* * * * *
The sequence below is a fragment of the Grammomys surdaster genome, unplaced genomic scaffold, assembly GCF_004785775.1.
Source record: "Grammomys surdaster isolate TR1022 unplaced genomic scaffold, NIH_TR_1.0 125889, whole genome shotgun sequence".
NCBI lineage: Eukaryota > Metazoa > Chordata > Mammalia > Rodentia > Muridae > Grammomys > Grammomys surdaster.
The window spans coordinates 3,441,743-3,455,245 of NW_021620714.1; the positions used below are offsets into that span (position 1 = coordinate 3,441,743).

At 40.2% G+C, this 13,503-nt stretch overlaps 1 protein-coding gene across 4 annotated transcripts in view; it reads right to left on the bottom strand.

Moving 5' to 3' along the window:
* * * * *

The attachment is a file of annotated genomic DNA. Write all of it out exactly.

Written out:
The sequence below is a fragment of the Grammomys surdaster genome, unplaced genomic scaffold, assembly GCF_004785775.1.
Source record: "Grammomys surdaster isolate TR1022 unplaced genomic scaffold, NIH_TR_1.0 125889, whole genome shotgun sequence".
NCBI lineage: Eukaryota > Metazoa > Chordata > Mammalia > Rodentia > Muridae > Grammomys > Grammomys surdaster.
The window spans coordinates 3,441,743-3,455,245 of NW_021620714.1; the positions used below are offsets into that span (position 1 = coordinate 3,441,743).

At 40.2% G+C, this 13,503-nt stretch overlaps 1 protein-coding gene across 4 annotated transcripts in view; it reads right to left on the bottom strand.

Moving 5' to 3' along the window: